Be wary of free-range honey claiming to be fully organic, pesticide-free or antibiotic-free.Click To Tweet

Bottom line and a quick rule of thumb: to avoid smuggling, adulterating, or contamination, seek out honey produced with 1) transparent business practices and traceability from 2) bees verifiably inhabiting remote or protected habitats with a higher likelihood of environmental purity.

A Nepalese "honey hunter" harvesting honey in the Himalayas. (Credit: Andrew Newey)

A Nepalese “honey hunter” harvesting honey in the Himalayas. (Credit: Andrew Newey)

Hundreds of man-made beehives pinned high on a steep cliff face to emulate wild bees’ natural habitat in the Shennongjia forestry reserve, China. (Credit: Inhabitat)

Hundreds of man-made beehives pinned high on a steep cliff face to emulate wild bees’ natural habitat in the Shennongjia forestry reserve, China. (Credit: Inhabitat)

A Molo community member harvesting the honey in the forests of West Timor, Indonesia. (Credit: Center for International Forestry Research)

A Molo community member harvesting the honey in the forests of West Timor, Indonesia. (Credit: Center for International Forestry Research)

To celebrate responsibly-sourced honey, I created this special cassava flour Springtime Honey Lemon Cookies recipe. I decorated them with lemon zest and a very simple lemon honey frosting. If you skip the frosting, they’re a little crumbly, a little sweet (next time I may include a teaspoon of lemon zest into the cookie dough itself because I love the combination of lemon and honey almost too much). Lemon Lovers Anonymous, here I come. 🍋 

 

Sweet little Springtime Honey Lemon Cookies (made with cassava flour) that are grain free and dairy free. :)

Also, may I show off my honey spoon? Look at that fat bee climbing into the flower! I got this at a specialty shop here in San Francisco and it’s perfect for this recipe.

Sweet little Springtime Honey Lemon Cookies (made with cassava flour) that are grain free and dairy free. :)

 

Sweet little Springtime Honey Lemon Cookies (made with cassava flour) that are grain free and dairy free. :)Enjoy!

 

Springtime Honey Lemon Cookies
 
Recipe Type: Dessert
Author: Fresh Planet Flavor
Prep time:
Cook time:
Total time:
Serves: 12
Ingredients
  • Cookies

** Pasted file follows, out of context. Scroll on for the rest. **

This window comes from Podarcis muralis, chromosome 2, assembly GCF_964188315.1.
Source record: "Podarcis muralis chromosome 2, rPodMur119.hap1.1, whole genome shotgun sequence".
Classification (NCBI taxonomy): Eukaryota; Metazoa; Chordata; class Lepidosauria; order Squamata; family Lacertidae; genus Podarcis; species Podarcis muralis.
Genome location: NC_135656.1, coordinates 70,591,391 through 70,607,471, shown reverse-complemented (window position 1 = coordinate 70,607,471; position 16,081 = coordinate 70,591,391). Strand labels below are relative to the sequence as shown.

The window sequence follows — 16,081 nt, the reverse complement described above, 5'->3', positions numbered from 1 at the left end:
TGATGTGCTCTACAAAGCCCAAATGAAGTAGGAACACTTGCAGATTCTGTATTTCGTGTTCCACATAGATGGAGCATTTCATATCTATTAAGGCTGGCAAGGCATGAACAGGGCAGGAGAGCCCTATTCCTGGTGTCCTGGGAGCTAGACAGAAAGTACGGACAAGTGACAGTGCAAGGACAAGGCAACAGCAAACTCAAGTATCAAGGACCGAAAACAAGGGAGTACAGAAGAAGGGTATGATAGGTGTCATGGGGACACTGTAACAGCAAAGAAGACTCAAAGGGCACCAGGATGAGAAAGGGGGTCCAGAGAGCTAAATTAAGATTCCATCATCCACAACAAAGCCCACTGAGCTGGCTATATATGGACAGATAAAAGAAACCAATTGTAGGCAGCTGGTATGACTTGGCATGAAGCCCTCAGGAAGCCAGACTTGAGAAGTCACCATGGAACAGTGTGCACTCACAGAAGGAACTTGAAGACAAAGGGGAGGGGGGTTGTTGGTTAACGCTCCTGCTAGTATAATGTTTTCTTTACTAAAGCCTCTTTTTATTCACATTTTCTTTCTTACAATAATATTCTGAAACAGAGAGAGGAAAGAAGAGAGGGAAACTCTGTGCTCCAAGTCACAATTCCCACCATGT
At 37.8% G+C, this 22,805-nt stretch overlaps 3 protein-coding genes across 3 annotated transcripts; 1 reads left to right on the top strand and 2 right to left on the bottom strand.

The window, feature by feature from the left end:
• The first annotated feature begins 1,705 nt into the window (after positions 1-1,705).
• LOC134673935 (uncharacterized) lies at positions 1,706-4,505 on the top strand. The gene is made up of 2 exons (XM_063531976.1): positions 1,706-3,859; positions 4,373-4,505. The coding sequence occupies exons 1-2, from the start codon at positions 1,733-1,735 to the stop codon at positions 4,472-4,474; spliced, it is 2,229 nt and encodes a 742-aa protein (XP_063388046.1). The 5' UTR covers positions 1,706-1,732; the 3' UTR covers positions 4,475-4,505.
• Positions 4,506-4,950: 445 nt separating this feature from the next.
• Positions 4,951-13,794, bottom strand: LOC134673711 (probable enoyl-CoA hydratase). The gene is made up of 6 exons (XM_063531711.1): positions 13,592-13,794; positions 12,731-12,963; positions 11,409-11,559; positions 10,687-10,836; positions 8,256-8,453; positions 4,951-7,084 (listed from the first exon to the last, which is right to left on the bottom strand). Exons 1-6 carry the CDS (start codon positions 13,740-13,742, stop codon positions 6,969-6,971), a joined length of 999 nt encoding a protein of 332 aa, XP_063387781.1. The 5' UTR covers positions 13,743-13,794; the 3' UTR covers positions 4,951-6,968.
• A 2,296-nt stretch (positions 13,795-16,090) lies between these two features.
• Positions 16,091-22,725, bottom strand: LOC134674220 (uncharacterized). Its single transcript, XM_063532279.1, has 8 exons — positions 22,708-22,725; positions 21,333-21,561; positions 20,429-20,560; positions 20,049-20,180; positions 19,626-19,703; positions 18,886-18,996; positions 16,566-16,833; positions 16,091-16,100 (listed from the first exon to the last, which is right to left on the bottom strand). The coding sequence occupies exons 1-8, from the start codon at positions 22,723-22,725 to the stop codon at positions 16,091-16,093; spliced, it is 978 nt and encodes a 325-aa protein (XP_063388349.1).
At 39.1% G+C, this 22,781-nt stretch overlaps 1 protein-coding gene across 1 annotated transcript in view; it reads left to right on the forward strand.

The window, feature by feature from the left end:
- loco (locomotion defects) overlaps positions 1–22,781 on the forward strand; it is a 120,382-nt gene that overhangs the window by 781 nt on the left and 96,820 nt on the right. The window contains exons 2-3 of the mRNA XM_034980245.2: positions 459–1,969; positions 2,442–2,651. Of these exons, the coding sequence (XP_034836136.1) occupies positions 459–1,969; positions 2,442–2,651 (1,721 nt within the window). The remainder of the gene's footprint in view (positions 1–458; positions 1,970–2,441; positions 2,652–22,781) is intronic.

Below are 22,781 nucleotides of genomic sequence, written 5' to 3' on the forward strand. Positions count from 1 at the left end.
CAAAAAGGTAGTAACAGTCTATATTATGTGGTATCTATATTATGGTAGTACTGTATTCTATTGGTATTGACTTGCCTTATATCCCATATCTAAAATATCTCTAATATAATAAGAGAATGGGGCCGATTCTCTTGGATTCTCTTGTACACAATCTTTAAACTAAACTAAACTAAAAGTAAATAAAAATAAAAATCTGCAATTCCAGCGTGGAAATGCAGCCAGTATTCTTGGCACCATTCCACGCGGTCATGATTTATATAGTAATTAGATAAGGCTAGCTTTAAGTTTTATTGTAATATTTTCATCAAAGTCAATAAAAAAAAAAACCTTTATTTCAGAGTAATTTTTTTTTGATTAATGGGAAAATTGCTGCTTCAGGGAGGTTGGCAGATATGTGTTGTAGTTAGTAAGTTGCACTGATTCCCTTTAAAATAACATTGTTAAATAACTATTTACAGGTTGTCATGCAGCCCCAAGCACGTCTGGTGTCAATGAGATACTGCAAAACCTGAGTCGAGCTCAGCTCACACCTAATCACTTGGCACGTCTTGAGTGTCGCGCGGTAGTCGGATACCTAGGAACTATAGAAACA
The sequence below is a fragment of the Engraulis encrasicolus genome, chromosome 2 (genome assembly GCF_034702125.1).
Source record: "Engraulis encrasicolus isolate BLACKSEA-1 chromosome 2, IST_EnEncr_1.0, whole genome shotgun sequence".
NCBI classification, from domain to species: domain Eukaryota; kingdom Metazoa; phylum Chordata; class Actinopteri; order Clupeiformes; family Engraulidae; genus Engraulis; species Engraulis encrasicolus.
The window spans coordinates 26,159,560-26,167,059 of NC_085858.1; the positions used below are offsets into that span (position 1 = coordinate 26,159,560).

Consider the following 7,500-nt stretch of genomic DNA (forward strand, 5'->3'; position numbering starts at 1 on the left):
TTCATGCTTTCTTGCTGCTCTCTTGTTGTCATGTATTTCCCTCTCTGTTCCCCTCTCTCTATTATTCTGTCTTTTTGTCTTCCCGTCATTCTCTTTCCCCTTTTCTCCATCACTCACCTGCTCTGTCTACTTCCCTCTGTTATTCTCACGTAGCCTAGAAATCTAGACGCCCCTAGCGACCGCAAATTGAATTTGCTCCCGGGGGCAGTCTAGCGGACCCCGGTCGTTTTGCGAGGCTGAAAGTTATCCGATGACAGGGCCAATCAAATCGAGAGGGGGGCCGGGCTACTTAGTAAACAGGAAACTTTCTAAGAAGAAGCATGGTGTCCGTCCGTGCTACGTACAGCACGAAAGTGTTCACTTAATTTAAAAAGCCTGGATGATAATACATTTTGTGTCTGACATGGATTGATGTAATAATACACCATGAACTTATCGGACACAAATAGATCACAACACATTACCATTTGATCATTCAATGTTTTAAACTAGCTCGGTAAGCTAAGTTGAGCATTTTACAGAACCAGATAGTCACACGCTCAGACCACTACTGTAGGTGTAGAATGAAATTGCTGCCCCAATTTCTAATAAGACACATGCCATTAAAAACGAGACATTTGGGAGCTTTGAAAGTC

• 2/3 cup coconut oil
  • 4 tbsp honey
  • 2 eggs
  • 2 cups cassava flour
  • 1 cup almond meal
  • 1/8 tsp salt
  • Frosting
  • 1 cup shortening
  • 1/4 cup honey
  • Juice of 1 lemon
  • Zest of 1 lemon
Instructions
  1. Mix the coconut oil, honey, and egg yolks until foamy. Mix in flours and salt.
  2. Preheat oven to 350º F. Grease a cookie sheet and set aside.
  3. Roll the dough out between two sheets of parchment paper to a 1/4″ thickness. Make shapes using a cookie cutter, then transfer them to the greased cookie sheet.
  4. Bake 7-10 minutes until browned and firm. Set aside to cool.
  5. To make the frosting, whip the shortening, honey, and lemon juice together until totally mixed and smooth. When the cookies have cooled, top with the frosting using a small knife or back of a spoon. Finish with lemon zest.
 


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34 comments

Andrea March 13, 2017 - 3:39 pm

Just as long as it’s safe.

Reply
Fresh Planet Flavor March 13, 2017 - 11:11 pm

It’ll get less safe as our environment because more contaminated and polluted if testing technology and legislation doesn’t advance.

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Renee March 13, 2017 - 4:37 pm

These are adorable! My girls would love these – Thank you for the great recipe so I don’t have to think about Easter treats!

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Fresh Planet Flavor March 14, 2017 - 1:08 am

Thank you! Yes, trying to get in front of the holidays this year. 🙂

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Louise Hendon March 13, 2017 - 7:24 pm

These are sooo cute! And I love the photos you took 🙂

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Heather | My Moxietude March 13, 2017 - 10:42 pm

I had no idea about the honey issue and China. Thanks for the info. I definitely try to buy local, but I will certainly put more effort into it now. And the cookies look amazing and such a nice departure from the overly sugared, multi-color cookies your see for Easter. Thank you!!

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Fresh Planet Flavor March 14, 2017 - 12:27 am

I wouldn’t say it’s a question of exactly buying local so much as it is researching the environment that the bees inhabit. If you live in Iowa, for example, you may not want to buy local honey because it is contaminated with glyphosate, the main ingredient in weed-killer Roundup (since much of the corn in Iowa is genetically modified to withstand Roundup and it is therefore sprayed freely).

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Maggie Unzueta March 14, 2017 - 12:05 am

I had no idea. I buy local honey. It’s more expensive, but I prefer to support locals. Thanks for the info.

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Donna March 14, 2017 - 2:27 pm

An absolutely fascinating article, I certainly will take more care and question the source of my honey. I do usually purchase local honey as I believe it is good for hay fever suffers to consume honey from the same area – it seems to help my daughter.

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Fresh Planet Flavor March 14, 2017 - 6:09 pm

I haven’t been able to find any studies that substantiate the link between local honey consumption and alleviation of allergy symptoms… If you can find anything, send it my way!